Samarkand is one of the oldest cities in the world and arguably the most famous one of modern Uzbekistan. Located in the south-west of the country, this city, known successively as Afrasiab and Marchanda, was founded in 700 BC.
Its history is strongly linked with the Great Silk Road. Indeed, Samarkand became the main commercial hub of this network of roads stretched over 10,000 kilometres, from China to the Mediterranean.
To understand the history and the glory of this city, we need to plunge back in 1370 when Samarkand became the capital of the Timurid empire. The empire of Amir Timur and his successors surpassed the one from the famous Mongol warrior Genghis Khan, going from Turkey to the north of India, passing through Iraq and Iran.
Timur, a warrior, a devout Muslim and a legendary statesman, once summed up the spirit and dream of this city: “We can see the power of my empire through what I have built.” He contributed considerably to the development of Samarkand by boosting education and arts, and offering timeless architectural masterpieces to today’s Uzbekistan and Central Asia.
Samarkand has always attracted the attention of statesmen, merchants, and travellers. The city occupied an advantageous geographical position on the Great Silk Road. The transcontinental, commercial and largest roots in the history of mankind, linking Europe to Asia.
If you are a history passionate you will definitely enjoy discovering Samarkand.
1. Gur-Emir Mausoleum
Gur-Emir, in Uzbek, means “the tomb of the emir”, the tomb of the sovereign. Gur-Emir is the burial place of Amir Timur, his sons and grandsons. Originally, this mausoleum was created only for Timur’s grandson, Muhammed Sultan, who died young in 1403 during a military campaign. Timur was overwhelmed by his death because he saw the young prince as his successor. At the heart of the mausoleum you will find Timur’s tomb, installed by another grandson, Ulugh Beg.
2. Registan Square
Registan Square is located at the heart of Samarkand. It appeared long before the Mongolian eruption as a center for commerce and trade. The word registan means ‘sandy place’. You will find at the Registan square the famous madrasas of Ulugh Beg (1417-1420), Tillya-Kari (1646-1660) and Cher-Dor (1619-1636). Madrasa is a Muslim school dedicated to the training of civil servants and scholars.
3. Ulugh Beg Observatory
The Great Silk Road allowed the dissemination of ideas, values, cultures and knowledge. It contributed to boost cooperation between civilisations.
Ulugh Beg is one of the key stakeholders for the establishment of a bridge between the Est and the West. If Amir Timur was known for his conquests and constructions, his grandson, Ulugh Beg, was recognized as a distinguished scholar. He built several Madrasas in order to, as he said once, educate the minds of Muslims. Passionate about astronomy, he built the work of his life in 1428: the largest observatory in the world!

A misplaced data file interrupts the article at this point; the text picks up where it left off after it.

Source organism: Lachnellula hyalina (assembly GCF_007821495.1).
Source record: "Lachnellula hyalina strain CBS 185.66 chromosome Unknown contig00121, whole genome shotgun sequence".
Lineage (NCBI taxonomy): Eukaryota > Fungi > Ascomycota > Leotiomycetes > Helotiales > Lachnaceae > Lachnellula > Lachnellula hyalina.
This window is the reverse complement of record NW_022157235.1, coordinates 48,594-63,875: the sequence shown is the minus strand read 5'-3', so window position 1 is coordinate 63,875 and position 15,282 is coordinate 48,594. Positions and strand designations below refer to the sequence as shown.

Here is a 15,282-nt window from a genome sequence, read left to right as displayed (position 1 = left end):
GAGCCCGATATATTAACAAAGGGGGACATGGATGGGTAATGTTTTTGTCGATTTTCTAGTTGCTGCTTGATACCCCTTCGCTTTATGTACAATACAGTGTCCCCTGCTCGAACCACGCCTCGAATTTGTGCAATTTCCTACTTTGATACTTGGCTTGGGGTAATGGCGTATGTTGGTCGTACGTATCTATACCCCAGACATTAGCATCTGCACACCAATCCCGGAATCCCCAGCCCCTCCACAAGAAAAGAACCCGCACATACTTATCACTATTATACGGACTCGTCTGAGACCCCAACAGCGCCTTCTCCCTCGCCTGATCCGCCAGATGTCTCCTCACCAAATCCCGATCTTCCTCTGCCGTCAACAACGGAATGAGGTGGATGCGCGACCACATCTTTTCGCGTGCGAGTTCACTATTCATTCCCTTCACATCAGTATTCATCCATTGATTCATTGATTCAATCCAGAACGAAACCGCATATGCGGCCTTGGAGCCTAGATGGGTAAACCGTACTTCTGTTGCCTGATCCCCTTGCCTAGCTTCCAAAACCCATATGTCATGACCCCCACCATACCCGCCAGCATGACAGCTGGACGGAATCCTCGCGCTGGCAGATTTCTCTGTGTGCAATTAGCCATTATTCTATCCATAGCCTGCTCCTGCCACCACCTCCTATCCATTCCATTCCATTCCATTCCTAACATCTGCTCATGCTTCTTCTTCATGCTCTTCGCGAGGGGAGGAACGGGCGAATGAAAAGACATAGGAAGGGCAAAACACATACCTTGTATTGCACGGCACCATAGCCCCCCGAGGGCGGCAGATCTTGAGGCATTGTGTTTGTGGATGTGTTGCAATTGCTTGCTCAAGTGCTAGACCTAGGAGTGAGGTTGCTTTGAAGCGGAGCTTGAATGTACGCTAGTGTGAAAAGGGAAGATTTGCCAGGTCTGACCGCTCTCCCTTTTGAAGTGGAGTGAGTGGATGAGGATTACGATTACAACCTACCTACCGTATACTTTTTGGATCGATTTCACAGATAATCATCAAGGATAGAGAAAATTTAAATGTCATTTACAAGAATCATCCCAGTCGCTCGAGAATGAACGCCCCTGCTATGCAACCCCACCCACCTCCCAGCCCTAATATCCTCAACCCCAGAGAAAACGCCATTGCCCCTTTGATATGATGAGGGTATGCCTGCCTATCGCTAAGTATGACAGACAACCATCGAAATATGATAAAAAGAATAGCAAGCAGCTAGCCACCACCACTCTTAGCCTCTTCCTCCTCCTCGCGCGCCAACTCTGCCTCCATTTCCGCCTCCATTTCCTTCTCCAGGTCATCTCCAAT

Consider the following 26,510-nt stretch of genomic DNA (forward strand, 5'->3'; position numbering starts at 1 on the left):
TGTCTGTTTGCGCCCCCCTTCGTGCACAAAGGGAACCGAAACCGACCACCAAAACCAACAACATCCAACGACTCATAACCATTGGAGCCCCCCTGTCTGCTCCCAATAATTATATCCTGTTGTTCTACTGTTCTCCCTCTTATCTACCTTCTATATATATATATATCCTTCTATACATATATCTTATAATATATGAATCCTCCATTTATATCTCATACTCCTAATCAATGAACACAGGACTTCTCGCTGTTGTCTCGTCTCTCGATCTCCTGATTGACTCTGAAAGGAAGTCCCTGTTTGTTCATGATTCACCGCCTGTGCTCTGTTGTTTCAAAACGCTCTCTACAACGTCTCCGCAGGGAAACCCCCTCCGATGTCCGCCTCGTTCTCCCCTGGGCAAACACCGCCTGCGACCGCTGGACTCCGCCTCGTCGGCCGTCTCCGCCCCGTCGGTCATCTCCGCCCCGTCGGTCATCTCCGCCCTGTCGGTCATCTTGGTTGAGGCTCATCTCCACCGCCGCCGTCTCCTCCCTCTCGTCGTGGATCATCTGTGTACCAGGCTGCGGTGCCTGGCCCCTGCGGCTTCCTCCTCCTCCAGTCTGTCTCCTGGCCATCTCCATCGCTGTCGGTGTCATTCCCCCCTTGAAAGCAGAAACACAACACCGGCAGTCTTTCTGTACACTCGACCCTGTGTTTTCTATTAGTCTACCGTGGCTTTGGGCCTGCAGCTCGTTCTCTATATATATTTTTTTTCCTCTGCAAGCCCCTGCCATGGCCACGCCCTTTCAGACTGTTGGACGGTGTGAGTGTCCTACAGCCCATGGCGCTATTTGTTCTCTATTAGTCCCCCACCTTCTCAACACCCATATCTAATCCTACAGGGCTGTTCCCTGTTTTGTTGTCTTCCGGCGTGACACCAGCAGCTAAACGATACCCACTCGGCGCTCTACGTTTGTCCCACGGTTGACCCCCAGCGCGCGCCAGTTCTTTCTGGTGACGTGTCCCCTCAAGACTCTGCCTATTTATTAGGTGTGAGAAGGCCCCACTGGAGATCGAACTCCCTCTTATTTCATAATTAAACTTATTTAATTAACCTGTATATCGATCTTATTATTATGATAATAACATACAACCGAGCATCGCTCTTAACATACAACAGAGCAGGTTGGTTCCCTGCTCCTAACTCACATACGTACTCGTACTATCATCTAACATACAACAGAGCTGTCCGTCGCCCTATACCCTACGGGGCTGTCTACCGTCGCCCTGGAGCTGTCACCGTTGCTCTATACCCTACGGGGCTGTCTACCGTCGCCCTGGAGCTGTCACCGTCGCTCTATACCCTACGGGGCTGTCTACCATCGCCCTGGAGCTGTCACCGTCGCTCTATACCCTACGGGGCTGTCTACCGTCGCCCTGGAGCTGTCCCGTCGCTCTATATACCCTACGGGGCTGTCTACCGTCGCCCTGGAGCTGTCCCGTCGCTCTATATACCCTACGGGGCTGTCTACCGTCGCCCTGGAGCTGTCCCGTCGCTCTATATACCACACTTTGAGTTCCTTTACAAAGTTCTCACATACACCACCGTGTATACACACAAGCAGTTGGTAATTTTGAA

Ulugh Beg succeeded in calculating the position of 1018 stars and writing a major masterpiece: the Catalogue of Stars that fascinated the scientific world throughout our history.
His scientific activity did not fail to provoke the anger of certain representatives of the Muslim clergy and other conservative forces who accused him of heresy and organized a conspiracy against him. Ulugh Beg was assassinated, perfidiously, in 1449, and his observatory was partially destroyed and abandoned.
4. Samarkand Bread
Welcome to the Zohidov family! I had the opportunity to spend an entire day with this family and learn how to bake the Samarkand bread.
The Samarkand bread is famous for its exceptional taste: Mr. Zohidov explained me that the real Samarkand bread should be good to eat for three years ! Mrs. Zohidov handles the kneading of bread dough, the shape and decoration with the precious help of her daughter-in-law. The daughter-in-law is wearing a typical dress embroidered with gold because she just got married. Mr. Zohidov is in charge of baking the bread thanks to his traditional oven. You will be amazed with his skills: he can place forty loaves of bread against the wall (impossible to explain, once again, check the video). The bakers in Uzbekistan are rather sportive!
5. The Siab Bazaar
Each neighborhood has its own bazaar but the most emblematic from Samarkand is definitely the Siab Bazaar, also known as Siabsky for the Russian speaking community. Here, we find the same spirit described in the Samarkand tales from the Great Silk Road: a true musical atmosphere, screaming merchants and multiple colorful products.
Besides the bread, there are several vegetables and fruits – namely the famous Uzbek watermelons and melons, as well as several spices (essential for a good plov).
6. Plov, the Uzbek Masterpiece
The Uzbeks are a very hospitable people, always happy to feast visitors with their traditional dishes. The Uzbek cuisine is open to the influences of other cultures, while adapting the preparation of each dish. The plov is the main dish national dish. The plov from Samarkand is, in my opinion, the most tasty (don’t tell anyone).